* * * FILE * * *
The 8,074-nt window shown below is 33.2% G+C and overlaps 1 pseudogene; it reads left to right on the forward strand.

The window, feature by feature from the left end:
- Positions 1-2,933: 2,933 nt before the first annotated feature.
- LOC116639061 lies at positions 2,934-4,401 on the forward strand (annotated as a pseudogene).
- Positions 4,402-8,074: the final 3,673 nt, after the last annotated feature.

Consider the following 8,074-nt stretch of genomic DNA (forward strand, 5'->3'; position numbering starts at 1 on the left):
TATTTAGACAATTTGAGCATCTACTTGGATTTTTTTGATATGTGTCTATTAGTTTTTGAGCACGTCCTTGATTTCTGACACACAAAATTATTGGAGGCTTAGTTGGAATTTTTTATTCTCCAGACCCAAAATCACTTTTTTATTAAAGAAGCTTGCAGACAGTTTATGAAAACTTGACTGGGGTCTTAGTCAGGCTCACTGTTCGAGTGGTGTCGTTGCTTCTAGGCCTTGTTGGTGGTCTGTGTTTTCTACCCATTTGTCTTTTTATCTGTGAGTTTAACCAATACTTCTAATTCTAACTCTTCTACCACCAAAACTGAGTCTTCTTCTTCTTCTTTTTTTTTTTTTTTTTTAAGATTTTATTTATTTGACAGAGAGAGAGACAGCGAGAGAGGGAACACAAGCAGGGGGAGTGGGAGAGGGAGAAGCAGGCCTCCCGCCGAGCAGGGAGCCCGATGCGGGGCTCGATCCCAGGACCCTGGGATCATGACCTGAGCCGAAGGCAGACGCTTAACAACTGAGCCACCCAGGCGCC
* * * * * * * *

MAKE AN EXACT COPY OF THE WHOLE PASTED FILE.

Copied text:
The 8,074-nt window shown below is 33.2% G+C and overlaps 1 pseudogene; it reads left to right on the forward strand.

The window, feature by feature from the left end:
- Positions 1-2,933: 2,933 nt before the first annotated feature.
- LOC116639061 lies at positions 2,934-4,401 on the forward strand (annotated as a pseudogene).
- Positions 4,402-8,074: the final 3,673 nt, after the last annotated feature.

Consider the following 8,074-nt stretch of genomic DNA (forward strand, 5'->3'; position numbering starts at 1 on the left):
TATTTAGACAATTTGAGCATCTACTTGGATTTTTTTGATATGTGTCTATTAGTTTTTGAGCACGTCCTTGATTTCTGACACACAAAATTATTGGAGGCTTAGTTGGAATTTTTTATTCTCCAGACCCAAAATCACTTTTTTATTAAAGAAGCTTGCAGACAGTTTATGAAAACTTGACTGGGGTCTTAGTCAGGCTCACTGTTCGAGTGGTGTCGTTGCTTCTAGGCCTTGTTGGTGGTCTGTGTTTTCTACCCATTTGTCTTTTTATCTGTGAGTTTAACCAATACTTCTAATTCTAACTCTTCTACCACCAAAACTGAGTCTTCTTCTTCTTCTTTTTTTTTTTTTTTTTTAAGATTTTATTTATTTGACAGAGAGAGAGACAGCGAGAGAGGGAACACAAGCAGGGGGAGTGGGAGAGGGAGAAGCAGGCCTCCCGCCGAGCAGGGAGCCCGATGCGGGGCTCGATCCCAGGACCCTGGGATCATGACCTGAGCCGAAGGCAGACGCTTAACAACTGAGCCACCCAGGCGCC